Youth homelessness refers to young people between the ages of 13 and 24 who are living independently of parents and/or caregivers, and importantly, lack many of the social supports deemed necessary for the transition from childhood to adulthood. In such circumstances, they do not have a stable or consistent residence or source of income, nor do they necessarily have adequate access to the support networks necessary to foster a safe and nurturing transition into the responsibilities of adulthood.

The youth homeless population is also diverse and certain significant sub-populations of youth are over-represented, including Aboriginal youth and in some cities like Toronto, black youth. Youth who identify as lesbian, gay, bisexual, transgendered or transsexual make up 25-40% of the youth homeless population, compared to only 5-10% of the general population.

Urban Indigenous Peoples experience homelessness at a disproportionate rate and make up a significant percentage of people experiencing homelessness in cities. Homelessness amongst Indigenous Peoples can be traced back to historical trauma, oppression, racism and discrimination. [content from homelesshub.ca]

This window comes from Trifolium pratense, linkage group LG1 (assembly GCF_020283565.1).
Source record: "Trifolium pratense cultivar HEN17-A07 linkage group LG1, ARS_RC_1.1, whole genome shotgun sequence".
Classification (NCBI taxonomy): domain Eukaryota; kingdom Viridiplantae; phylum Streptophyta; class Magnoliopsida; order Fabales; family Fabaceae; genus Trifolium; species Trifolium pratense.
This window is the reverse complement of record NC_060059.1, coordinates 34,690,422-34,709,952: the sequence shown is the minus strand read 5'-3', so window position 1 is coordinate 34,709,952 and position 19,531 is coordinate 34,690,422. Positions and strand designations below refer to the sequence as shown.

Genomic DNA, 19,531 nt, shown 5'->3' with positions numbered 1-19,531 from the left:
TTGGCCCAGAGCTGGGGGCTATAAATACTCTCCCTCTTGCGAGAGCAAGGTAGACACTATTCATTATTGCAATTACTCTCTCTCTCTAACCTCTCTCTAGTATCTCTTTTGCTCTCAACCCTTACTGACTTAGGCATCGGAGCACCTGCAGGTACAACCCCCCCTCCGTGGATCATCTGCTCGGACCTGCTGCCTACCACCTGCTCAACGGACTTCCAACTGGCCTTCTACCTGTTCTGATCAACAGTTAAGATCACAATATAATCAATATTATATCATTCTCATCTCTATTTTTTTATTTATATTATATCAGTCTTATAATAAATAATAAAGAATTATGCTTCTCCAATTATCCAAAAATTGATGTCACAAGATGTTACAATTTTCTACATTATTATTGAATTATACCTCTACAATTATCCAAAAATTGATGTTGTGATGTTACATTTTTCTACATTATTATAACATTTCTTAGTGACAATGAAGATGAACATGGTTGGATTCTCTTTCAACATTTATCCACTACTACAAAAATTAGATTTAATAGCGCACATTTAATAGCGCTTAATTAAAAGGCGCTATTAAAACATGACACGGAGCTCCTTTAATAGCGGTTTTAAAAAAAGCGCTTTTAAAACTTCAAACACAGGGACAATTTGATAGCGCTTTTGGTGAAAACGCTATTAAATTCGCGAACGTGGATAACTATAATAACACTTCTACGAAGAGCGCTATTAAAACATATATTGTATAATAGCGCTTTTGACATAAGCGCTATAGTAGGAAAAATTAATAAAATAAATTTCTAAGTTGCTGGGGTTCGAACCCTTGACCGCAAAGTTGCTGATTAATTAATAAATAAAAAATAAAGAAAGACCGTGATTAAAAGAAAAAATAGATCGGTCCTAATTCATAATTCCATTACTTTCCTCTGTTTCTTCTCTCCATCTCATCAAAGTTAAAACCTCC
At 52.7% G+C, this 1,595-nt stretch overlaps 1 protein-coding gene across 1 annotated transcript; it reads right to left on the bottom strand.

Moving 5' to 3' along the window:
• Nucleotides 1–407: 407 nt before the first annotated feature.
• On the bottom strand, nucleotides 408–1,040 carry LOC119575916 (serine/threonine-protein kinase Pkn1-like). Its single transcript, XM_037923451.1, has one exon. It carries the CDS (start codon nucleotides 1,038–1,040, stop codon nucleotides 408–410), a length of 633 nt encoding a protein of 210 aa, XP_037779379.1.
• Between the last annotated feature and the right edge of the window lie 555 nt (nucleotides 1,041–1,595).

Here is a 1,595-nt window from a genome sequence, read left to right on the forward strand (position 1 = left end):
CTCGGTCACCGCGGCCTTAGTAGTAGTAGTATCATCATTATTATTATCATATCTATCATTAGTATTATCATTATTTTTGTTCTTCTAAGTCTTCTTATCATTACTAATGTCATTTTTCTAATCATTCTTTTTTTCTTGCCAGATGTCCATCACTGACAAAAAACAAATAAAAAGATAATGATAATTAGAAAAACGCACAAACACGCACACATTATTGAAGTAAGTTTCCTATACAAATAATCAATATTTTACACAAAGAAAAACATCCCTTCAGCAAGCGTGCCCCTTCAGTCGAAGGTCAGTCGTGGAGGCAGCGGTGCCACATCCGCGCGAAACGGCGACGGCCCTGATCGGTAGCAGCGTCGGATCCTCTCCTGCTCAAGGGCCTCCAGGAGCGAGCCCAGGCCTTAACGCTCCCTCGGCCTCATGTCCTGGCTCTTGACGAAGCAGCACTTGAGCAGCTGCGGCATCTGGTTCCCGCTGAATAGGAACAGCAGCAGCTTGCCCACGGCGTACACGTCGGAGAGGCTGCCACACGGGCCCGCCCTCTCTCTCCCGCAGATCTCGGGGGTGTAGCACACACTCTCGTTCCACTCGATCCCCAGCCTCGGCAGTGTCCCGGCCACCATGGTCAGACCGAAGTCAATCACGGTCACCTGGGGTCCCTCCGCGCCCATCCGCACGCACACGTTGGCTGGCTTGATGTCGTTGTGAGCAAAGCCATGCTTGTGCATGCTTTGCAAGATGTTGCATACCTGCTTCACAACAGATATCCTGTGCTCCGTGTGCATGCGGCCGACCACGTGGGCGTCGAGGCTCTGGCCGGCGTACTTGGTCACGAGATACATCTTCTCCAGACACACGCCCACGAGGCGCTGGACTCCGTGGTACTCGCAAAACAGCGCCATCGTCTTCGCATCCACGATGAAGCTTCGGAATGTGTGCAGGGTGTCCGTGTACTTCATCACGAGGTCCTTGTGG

A national study of Indigenous youth homelessness in Canada found that:

  • Indigenous homeless youth are at greater risk than non-Indigenous homeless youth
  • Victimization and distress are particularly high among female and lesbian, gay, bisexual, transgender, queen, two spirit youth
  • Child protection involvement is strongly associated with risk in this population
  • Policy imperatives include child protection policy and culture-specific intervention

The study was designed to address the need for more detailed information about Indigenous homeless youth, a group overrepresented in the homeless population, using a national-level data set. Overall, such findings reinforce calls for Indigenous-specific interventions for these populations—including policy-driven prevention initiatives to address the legacy of colonization.

Taylor Shuttleworth is one of four Aboriginal Youth Navigators working with Sasamans Society, a Campbell River-based organization offering support to Indigenous families, youth and children. Listen and/or download below.

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RELATED | Study sees link between foster care, youth homelessness in Canada (Penticton Western News, Aug. 9, 2017)

Image (top): People First Media/iStockphoto